The 23rd century is a great place. Penal colonies are more like resorts, where offenders are offered treatment and rehabilitation. In this idyllic future, surely nothing could possibly wrong – that is, until one of the dangerous prisoners escapes onto the Enterprise. Or could it be that the escapee isn’t the real danger, and that his tales of unethical brainwashing taking place on the colony are true?
As we’re already coming to learn, scientists on Star Trek are generally mad, megalomaniacs, or both, and this episode is true to form. In fact, this episode is true to form in many ways, so get your Star Trek bingo cards out and prepare to cross off the following:
- We meet a misguided scientist who is using a powerful device for dubious purposes. In this case, penal colony director Dr Adams is using the ‘neural neutraliser’, a device which makes the subject extremely susceptible to the controller’s suggestions – to the extent of implanting false memories, or causing pain if they disobey.
- Kirk gets it on with a beautiful woman. He first liaised with Dr Helen Noel at the science lab Christmas party, but thanks to the power of the neural neutraliser, he ends up believing that he’s deeply in love with her.
- Kirk beams down to a planet and gets captured and tortured, yet thanks to his superhuman starship captain endurance, does not break under pressure.
There is a first in this episode, however, and that is Spock performing the Vulcan mind meld. At this point in the series, it is said to be a deeply private thing – in fact, this is Spock’s first time performing it with a human. I think he gets a little more casual about using it in the future, as well as some other convenient telepathic abilities. I haven’t noted it as we’ve gone along, but we have already seen the nerve pinch in a couple of earlier episodes – Leonard Nimoy’s answer to not wanting the pacifist Spock to start shooting people.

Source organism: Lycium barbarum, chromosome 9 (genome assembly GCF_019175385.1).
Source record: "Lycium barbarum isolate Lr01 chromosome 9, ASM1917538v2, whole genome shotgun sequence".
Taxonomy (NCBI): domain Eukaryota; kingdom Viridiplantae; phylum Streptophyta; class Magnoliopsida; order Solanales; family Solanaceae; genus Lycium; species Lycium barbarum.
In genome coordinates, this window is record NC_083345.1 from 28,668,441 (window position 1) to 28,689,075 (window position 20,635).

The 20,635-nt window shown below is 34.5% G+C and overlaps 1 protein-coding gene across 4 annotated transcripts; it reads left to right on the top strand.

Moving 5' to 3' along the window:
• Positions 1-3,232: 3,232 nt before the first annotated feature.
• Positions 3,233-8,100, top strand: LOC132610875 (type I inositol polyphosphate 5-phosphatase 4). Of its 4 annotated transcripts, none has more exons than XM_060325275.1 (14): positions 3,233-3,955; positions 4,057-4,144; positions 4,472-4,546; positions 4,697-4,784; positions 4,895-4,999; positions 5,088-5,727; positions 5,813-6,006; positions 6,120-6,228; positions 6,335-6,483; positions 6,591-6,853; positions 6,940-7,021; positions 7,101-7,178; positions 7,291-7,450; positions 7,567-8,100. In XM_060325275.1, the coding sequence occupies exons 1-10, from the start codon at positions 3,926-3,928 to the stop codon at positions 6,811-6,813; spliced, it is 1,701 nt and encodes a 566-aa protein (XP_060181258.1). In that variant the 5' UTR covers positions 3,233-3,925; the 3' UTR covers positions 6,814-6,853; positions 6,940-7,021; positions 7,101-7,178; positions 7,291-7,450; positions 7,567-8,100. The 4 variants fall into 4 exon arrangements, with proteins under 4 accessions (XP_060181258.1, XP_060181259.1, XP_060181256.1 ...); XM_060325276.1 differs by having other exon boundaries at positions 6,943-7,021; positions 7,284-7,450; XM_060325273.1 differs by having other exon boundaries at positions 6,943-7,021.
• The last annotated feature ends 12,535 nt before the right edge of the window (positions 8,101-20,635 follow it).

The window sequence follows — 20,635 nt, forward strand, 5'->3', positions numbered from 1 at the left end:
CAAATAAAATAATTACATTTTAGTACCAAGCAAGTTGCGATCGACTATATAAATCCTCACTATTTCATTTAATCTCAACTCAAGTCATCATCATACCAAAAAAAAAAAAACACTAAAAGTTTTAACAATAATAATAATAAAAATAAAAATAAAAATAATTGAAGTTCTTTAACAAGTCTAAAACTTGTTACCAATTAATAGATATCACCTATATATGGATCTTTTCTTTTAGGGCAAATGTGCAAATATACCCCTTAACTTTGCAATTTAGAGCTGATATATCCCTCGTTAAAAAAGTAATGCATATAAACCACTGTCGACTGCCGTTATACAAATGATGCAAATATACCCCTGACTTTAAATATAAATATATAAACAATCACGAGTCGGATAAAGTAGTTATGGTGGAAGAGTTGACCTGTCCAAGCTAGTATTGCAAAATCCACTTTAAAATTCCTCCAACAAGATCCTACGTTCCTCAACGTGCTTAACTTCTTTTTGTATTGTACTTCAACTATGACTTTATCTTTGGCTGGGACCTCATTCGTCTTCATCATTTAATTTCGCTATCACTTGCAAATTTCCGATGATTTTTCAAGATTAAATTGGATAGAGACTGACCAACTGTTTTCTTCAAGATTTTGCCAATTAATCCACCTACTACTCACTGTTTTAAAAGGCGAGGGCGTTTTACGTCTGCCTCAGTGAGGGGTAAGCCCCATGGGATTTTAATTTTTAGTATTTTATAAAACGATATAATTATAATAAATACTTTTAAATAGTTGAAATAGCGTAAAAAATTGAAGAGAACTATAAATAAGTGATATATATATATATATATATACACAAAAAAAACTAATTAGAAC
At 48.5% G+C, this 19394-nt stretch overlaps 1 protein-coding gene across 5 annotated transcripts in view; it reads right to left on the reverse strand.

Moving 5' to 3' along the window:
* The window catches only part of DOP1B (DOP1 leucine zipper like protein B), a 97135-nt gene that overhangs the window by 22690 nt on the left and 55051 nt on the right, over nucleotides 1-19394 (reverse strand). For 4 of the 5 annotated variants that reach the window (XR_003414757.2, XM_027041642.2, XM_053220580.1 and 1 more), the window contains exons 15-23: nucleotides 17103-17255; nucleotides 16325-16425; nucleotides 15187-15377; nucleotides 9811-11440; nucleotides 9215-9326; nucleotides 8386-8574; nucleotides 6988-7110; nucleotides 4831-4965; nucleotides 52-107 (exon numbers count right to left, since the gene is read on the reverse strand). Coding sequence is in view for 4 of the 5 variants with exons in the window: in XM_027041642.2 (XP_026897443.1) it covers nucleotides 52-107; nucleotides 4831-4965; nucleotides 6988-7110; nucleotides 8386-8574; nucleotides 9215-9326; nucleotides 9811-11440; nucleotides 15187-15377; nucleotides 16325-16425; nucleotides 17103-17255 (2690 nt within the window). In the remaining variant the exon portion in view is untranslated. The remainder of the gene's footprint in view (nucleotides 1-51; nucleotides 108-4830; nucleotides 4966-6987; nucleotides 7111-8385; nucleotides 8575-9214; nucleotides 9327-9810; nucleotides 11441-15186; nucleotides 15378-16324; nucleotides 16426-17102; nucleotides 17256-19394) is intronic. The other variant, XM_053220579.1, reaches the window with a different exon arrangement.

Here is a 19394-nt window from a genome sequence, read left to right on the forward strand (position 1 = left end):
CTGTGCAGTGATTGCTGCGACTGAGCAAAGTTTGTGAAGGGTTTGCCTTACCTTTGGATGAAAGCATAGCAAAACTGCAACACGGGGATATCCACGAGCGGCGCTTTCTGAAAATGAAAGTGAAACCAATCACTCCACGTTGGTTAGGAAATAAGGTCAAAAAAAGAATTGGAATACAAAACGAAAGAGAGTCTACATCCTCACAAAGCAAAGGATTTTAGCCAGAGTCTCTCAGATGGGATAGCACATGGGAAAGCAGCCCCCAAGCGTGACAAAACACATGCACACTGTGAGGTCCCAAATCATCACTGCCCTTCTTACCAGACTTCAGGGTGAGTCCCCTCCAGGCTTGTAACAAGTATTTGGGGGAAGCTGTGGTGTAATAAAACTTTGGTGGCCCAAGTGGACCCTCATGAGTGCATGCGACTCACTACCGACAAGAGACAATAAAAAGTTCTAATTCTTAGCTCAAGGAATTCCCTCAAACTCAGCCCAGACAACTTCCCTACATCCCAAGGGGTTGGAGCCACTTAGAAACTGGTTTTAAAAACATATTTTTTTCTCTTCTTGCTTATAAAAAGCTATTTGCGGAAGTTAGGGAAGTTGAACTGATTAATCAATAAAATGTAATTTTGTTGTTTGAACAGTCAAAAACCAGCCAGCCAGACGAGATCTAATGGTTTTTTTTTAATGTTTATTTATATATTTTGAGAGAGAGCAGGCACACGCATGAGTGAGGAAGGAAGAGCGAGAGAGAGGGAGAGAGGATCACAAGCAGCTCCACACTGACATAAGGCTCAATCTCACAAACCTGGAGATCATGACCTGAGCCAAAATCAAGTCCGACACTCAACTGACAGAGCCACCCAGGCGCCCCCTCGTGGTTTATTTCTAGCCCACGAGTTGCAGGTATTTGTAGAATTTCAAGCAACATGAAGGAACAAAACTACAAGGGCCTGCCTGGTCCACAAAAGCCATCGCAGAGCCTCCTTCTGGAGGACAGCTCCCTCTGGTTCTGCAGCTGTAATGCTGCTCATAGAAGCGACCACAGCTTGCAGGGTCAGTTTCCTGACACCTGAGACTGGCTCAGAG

Procedure aboard the Enterprise and the penal colony
- It was a nice touch to see Kirk reprimand a transporter operator for not realising the colony would have its forcefields up – and just after I’d commented out loud on his incompetence.
- I would have made sure the items beamed up from the penal colony were scanned for life forms, so that Dr Van Gelder couldn’t just beam aboard unnoticed. Once his presence aboard ship was known, I would once again have used a lockdown to stop hm moving freely. To be fair, Spock did lock down Deck 14 once Van Gelder’s location was narrowed down, but why not lock down the whole ship and then unlock the safe areas later?
- The air conditioning ducts on the penal colony should not have been big enough to fit a person – isn’t this exactly the sort of place where prisoners might try to escape? Also, the power grid would not have been so easy to deactivate. And while we’re on the topic of the power grid, let’s take a moment to enjoy Kirk saying, in all seriousness, “megavoltage”. That’s a million times worse than plain old voltage.
Admittedly, with my procedures in place, the good guys would not have saved the day, but hopefully I would have other failsafes to prevent a single mad scientist from ruining everything.
Summary – Dagger of the Mind: I think I enjoyed this episode, but maybe I was just feasting my eyes on Dr Noel.
A small fact I forgot to note from The Enemy Within – it has now been stated on screen that Kirk has a brother – George Samuel Kirk – who has three children, and whom only Jim refers to as ‘Sam’. I’m not sure, but I believe George is an older brother, which means he really should exist in the reboot timeline of Star Trek (2009).